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During the Civil War "free companies" of irregular soldiers, sometimes including renegades, bandits, bushwhackers, and partisans, infested the countryside of Indian Territory (present Oklahoma). Apologists claimed a right of retaliatory justice, whereas critics denounced guerrillas as thieves, scoundrels, ruffians, and deserters, and decried their propensity for cruelty. Many were in transit elsewhere or an advance of the regular army. Some were resident or visiting families. Intratribal "blood feuds" were common. Even if the men were enrolled soldiers, ties to command structures could be tenuous. The Confederacy authorized partisans, but units varied in practice. Some acted closely with the army, while others were detached from regular service. Col. William C. Quantrill had a Confederate commission, yet his raiders were not always regarded as part of the army.

But ambivalence existed if irregulars harassed a common foe. Some Confederates saw Quantrill as a useful officer. Others felt his band unmanageable and dangerous. They fought for plunder and disobeyed orders. Such "bad" men were little better than highwaymen, and some were cold-blooded killers.

Unionist empathy went to free companies that contested rebel authority, such as Pin Indians or others that took to the brush after Confederates began to treat men not registered for conscription as bushwhackers. Some marauders were Kansas "jayhawkers" or "Red Legs," notorious for plundering cattle and other property. Even pro-Union Cherokees protested whites who were sometimes loyal, sometimes rebel, as best suited their purpose of stealing.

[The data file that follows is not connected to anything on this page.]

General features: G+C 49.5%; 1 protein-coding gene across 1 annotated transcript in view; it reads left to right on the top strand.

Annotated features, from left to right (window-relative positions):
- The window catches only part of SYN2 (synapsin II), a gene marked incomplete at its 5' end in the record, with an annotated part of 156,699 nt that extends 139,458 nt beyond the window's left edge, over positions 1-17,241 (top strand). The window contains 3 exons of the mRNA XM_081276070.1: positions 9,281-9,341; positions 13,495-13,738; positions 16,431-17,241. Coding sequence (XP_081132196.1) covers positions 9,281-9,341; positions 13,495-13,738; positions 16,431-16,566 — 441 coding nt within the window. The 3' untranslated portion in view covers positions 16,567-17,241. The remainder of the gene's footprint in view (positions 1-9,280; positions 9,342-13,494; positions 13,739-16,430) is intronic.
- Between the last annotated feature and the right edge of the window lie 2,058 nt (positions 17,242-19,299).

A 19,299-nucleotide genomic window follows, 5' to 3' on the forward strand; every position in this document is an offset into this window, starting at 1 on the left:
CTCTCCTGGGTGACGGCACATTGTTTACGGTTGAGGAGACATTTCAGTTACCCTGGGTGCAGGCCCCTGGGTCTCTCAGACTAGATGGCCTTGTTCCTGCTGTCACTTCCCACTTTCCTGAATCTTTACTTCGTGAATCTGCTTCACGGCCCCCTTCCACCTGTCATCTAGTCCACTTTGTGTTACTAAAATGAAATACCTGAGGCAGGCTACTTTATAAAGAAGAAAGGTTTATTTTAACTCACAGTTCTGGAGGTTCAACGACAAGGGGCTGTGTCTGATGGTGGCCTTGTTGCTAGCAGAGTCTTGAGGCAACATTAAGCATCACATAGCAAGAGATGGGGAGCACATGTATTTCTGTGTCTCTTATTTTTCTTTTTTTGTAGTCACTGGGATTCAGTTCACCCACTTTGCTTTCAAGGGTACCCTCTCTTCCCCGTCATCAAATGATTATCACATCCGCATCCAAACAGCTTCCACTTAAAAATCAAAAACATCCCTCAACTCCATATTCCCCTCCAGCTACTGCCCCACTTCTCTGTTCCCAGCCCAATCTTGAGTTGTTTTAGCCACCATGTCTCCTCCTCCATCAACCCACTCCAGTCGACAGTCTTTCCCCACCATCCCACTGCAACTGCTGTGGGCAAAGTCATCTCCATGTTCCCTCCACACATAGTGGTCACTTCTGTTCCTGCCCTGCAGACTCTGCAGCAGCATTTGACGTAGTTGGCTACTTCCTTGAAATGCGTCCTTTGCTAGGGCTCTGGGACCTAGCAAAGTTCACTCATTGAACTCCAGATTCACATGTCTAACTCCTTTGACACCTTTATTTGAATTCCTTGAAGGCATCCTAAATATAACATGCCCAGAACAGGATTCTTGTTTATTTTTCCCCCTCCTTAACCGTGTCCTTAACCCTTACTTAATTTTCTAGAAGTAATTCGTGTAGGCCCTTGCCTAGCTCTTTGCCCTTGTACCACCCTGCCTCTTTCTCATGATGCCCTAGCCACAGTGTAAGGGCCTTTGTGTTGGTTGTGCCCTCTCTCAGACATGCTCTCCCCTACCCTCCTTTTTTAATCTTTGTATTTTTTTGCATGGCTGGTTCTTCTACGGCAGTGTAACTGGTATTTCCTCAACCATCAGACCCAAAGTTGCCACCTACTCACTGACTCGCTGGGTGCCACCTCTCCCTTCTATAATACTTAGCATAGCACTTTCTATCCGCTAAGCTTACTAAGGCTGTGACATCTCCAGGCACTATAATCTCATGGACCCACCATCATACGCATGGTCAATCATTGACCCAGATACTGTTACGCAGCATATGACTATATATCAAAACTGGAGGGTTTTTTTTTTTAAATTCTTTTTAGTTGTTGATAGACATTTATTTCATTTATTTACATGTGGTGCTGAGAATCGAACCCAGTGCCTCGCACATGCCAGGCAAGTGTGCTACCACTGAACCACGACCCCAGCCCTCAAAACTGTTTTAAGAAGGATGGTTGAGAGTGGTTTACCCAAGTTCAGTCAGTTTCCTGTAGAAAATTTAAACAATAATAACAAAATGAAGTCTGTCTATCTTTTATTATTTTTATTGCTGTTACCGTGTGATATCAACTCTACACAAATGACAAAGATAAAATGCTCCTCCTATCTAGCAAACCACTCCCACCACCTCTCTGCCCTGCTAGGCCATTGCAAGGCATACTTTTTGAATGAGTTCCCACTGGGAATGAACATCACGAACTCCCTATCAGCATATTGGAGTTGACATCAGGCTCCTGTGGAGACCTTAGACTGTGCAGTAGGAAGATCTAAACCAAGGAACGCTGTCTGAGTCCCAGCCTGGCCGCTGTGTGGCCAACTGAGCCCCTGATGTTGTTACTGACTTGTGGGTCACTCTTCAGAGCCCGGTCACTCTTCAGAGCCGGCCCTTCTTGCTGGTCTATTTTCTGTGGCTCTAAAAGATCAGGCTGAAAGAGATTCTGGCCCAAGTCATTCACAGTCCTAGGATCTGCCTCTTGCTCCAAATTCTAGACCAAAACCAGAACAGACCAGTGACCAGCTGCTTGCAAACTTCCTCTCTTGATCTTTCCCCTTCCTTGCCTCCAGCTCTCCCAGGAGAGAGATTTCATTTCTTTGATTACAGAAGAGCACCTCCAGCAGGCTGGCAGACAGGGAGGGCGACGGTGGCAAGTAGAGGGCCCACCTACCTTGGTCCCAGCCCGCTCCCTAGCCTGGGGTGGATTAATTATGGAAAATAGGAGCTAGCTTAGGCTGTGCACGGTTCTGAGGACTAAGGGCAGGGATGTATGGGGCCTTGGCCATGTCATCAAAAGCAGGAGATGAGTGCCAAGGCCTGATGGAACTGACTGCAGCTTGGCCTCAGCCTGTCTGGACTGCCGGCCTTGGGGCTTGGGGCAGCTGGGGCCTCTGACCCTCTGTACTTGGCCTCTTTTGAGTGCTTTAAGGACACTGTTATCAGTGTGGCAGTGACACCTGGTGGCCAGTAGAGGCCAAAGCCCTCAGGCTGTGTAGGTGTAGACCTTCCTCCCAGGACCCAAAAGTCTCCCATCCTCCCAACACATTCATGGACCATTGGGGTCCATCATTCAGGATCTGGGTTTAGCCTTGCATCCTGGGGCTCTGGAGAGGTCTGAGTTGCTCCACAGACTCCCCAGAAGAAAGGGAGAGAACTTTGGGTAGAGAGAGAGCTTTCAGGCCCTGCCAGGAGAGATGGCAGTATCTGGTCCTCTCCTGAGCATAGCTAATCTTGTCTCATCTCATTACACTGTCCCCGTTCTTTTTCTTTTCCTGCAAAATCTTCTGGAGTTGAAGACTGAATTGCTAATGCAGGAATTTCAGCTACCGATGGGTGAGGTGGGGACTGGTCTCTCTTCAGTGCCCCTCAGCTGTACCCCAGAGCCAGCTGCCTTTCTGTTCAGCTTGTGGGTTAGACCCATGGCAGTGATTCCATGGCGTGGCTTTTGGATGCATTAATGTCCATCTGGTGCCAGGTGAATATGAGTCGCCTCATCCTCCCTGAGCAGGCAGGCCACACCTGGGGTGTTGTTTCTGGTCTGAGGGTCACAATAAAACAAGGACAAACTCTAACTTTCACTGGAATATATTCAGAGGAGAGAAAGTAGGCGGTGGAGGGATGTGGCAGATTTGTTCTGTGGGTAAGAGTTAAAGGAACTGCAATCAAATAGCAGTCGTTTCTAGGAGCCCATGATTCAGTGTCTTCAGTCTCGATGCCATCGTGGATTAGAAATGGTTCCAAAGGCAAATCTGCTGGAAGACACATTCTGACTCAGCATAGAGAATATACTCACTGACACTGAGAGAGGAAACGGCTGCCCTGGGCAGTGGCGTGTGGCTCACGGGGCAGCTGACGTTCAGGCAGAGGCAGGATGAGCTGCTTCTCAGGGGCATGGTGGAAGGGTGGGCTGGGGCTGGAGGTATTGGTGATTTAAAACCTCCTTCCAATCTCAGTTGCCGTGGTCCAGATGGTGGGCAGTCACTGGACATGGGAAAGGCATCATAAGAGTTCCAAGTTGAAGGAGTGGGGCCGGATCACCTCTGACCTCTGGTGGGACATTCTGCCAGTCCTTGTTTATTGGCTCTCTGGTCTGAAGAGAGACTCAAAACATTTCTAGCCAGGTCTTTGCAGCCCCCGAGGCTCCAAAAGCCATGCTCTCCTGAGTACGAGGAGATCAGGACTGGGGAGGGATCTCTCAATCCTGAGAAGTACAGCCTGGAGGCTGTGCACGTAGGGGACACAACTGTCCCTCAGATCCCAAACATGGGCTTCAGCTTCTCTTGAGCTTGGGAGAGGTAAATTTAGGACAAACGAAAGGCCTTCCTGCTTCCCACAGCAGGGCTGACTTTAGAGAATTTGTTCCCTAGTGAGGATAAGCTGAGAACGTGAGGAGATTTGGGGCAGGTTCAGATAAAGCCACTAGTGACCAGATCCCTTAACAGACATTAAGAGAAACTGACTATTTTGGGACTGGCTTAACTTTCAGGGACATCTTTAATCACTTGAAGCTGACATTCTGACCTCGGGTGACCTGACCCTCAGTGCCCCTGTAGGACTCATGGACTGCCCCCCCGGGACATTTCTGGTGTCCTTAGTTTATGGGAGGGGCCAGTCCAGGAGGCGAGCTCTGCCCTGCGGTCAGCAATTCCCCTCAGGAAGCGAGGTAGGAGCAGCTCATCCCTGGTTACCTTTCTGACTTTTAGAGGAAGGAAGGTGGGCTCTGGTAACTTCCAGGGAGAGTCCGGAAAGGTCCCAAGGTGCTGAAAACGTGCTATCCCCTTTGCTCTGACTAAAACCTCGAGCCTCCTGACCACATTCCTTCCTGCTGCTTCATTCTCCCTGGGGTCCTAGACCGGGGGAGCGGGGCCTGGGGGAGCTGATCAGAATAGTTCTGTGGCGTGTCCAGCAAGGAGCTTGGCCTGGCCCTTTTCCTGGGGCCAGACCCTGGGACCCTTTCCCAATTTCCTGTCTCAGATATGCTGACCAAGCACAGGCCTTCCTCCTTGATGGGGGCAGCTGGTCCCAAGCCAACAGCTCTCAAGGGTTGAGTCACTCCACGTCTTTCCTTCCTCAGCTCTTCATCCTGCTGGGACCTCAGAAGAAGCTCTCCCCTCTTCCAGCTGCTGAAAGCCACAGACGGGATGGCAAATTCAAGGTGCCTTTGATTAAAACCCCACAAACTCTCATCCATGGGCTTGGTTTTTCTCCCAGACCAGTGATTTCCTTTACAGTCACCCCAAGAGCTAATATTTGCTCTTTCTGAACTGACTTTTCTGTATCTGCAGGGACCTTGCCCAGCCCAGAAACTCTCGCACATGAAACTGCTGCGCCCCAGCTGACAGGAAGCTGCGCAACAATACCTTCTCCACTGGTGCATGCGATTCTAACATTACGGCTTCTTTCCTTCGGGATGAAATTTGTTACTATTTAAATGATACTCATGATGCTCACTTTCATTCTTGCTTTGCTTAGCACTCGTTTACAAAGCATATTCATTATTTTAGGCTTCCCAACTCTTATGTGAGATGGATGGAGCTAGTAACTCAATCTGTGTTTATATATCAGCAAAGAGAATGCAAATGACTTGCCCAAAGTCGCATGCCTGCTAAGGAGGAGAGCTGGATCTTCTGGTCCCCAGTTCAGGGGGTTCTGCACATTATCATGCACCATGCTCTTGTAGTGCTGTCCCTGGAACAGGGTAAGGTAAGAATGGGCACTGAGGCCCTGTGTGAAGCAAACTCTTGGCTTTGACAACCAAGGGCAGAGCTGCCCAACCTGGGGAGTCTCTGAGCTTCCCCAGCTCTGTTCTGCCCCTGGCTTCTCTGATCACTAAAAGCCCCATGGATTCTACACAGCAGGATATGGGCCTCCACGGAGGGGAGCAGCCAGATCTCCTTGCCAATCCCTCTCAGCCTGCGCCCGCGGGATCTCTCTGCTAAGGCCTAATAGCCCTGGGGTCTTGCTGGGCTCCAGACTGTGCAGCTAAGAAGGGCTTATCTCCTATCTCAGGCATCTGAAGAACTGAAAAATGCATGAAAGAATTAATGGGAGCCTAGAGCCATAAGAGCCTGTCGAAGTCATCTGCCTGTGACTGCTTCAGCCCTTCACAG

Irregulars often held southern sympathies. They operated in rough terrain, ambushed detachments or couriers, and sought re-supply from the enemy. They fought if advantageous, or ran away. Occasionally, they deceptively wore Federal uniforms. Bands plundered homesteads and, at times, took civilian hostages. They eluded capture by escaping into the woods. A network of civilian abettors facilitated security and located markets for stolen property. Such warfare led to counterinsurgency measures. Union officials at times protected Southern civilians to mollify antipathies. Eventually, though, policies became less tolerant, and loyal Indians were praised for massacring partisans. The army established an alert system and block-houses along supply routes. Rainfall and river crossings were monitored, straggling curbed, and timetables varied for wagon trains. Rebels in Federal uniform received drum-head trials and then were shot. Patrols grew alert if grass supplied forage, leaves gave cover, or women became insolent. To gain the element of surprise, the Union army began to pursue guerrillas to their hiding places.